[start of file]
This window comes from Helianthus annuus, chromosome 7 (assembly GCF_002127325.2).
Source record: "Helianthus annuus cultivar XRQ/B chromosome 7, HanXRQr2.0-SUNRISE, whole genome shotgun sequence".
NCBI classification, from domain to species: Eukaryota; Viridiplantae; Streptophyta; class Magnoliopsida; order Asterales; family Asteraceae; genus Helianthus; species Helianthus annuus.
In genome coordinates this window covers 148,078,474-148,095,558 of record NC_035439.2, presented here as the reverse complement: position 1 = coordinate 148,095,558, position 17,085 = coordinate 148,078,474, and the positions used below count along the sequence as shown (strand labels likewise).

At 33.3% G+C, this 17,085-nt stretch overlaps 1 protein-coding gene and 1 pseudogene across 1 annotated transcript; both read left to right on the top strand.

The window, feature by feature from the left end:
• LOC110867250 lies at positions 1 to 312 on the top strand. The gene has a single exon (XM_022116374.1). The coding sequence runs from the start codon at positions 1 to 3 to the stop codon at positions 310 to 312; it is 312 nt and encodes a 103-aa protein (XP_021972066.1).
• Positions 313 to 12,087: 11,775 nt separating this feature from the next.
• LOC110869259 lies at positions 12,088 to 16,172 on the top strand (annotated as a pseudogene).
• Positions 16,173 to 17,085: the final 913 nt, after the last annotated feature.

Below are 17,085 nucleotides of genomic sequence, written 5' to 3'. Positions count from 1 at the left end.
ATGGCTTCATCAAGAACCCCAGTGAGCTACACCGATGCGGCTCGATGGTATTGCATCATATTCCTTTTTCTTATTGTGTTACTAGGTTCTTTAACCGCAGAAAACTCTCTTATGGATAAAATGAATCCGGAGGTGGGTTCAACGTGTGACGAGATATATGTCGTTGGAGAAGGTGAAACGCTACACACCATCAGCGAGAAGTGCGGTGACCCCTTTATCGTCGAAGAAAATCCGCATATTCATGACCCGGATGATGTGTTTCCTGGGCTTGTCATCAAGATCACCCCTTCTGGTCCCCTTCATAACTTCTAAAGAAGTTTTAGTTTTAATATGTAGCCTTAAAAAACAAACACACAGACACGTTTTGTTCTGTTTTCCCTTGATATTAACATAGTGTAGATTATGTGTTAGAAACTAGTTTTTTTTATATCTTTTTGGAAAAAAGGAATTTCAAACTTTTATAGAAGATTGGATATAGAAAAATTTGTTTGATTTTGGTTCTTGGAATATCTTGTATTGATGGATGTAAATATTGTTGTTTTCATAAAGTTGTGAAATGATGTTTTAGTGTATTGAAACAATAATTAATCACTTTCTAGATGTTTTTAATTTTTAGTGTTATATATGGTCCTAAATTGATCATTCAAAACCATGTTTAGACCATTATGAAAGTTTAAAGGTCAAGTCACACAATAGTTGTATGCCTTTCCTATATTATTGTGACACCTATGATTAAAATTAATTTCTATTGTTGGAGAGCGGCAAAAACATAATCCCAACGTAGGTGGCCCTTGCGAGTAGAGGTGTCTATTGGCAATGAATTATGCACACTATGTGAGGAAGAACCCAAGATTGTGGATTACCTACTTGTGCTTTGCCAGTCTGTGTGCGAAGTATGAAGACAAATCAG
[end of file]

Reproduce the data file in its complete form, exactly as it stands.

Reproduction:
This window comes from Helianthus annuus, chromosome 7 (assembly GCF_002127325.2).
Source record: "Helianthus annuus cultivar XRQ/B chromosome 7, HanXRQr2.0-SUNRISE, whole genome shotgun sequence".
NCBI classification, from domain to species: Eukaryota; Viridiplantae; Streptophyta; class Magnoliopsida; order Asterales; family Asteraceae; genus Helianthus; species Helianthus annuus.
In genome coordinates this window covers 148,078,474-148,095,558 of record NC_035439.2, presented here as the reverse complement: position 1 = coordinate 148,095,558, position 17,085 = coordinate 148,078,474, and the positions used below count along the sequence as shown (strand labels likewise).

At 33.3% G+C, this 17,085-nt stretch overlaps 1 protein-coding gene and 1 pseudogene across 1 annotated transcript; both read left to right on the top strand.

The window, feature by feature from the left end:
• LOC110867250 lies at positions 1 to 312 on the top strand. The gene has a single exon (XM_022116374.1). The coding sequence runs from the start codon at positions 1 to 3 to the stop codon at positions 310 to 312; it is 312 nt and encodes a 103-aa protein (XP_021972066.1).
• Positions 313 to 12,087: 11,775 nt separating this feature from the next.
• LOC110869259 lies at positions 12,088 to 16,172 on the top strand (annotated as a pseudogene).
• Positions 16,173 to 17,085: the final 913 nt, after the last annotated feature.

Below are 17,085 nucleotides of genomic sequence, written 5' to 3'. Positions count from 1 at the left end.
ATGGCTTCATCAAGAACCCCAGTGAGCTACACCGATGCGGCTCGATGGTATTGCATCATATTCCTTTTTCTTATTGTGTTACTAGGTTCTTTAACCGCAGAAAACTCTCTTATGGATAAAATGAATCCGGAGGTGGGTTCAACGTGTGACGAGATATATGTCGTTGGAGAAGGTGAAACGCTACACACCATCAGCGAGAAGTGCGGTGACCCCTTTATCGTCGAAGAAAATCCGCATATTCATGACCCGGATGATGTGTTTCCTGGGCTTGTCATCAAGATCACCCCTTCTGGTCCCCTTCATAACTTCTAAAGAAGTTTTAGTTTTAATATGTAGCCTTAAAAAACAAACACACAGACACGTTTTGTTCTGTTTTCCCTTGATATTAACATAGTGTAGATTATGTGTTAGAAACTAGTTTTTTTTATATCTTTTTGGAAAAAAGGAATTTCAAACTTTTATAGAAGATTGGATATAGAAAAATTTGTTTGATTTTGGTTCTTGGAATATCTTGTATTGATGGATGTAAATATTGTTGTTTTCATAAAGTTGTGAAATGATGTTTTAGTGTATTGAAACAATAATTAATCACTTTCTAGATGTTTTTAATTTTTAGTGTTATATATGGTCCTAAATTGATCATTCAAAACCATGTTTAGACCATTATGAAAGTTTAAAGGTCAAGTCACACAATAGTTGTATGCCTTTCCTATATTATTGTGACACCTATGATTAAAATTAATTTCTATTGTTGGAGAGCGGCAAAAACATAATCCCAACGTAGGTGGCCCTTGCGAGTAGAGGTGTCTATTGGCAATGAATTATGCACACTATGTGAGGAAGAACCCAAGATTGTGGATTACCTACTTGTGCTTTGCCAGTCTGTGTGCGAAGTATGAAGACAAATCAG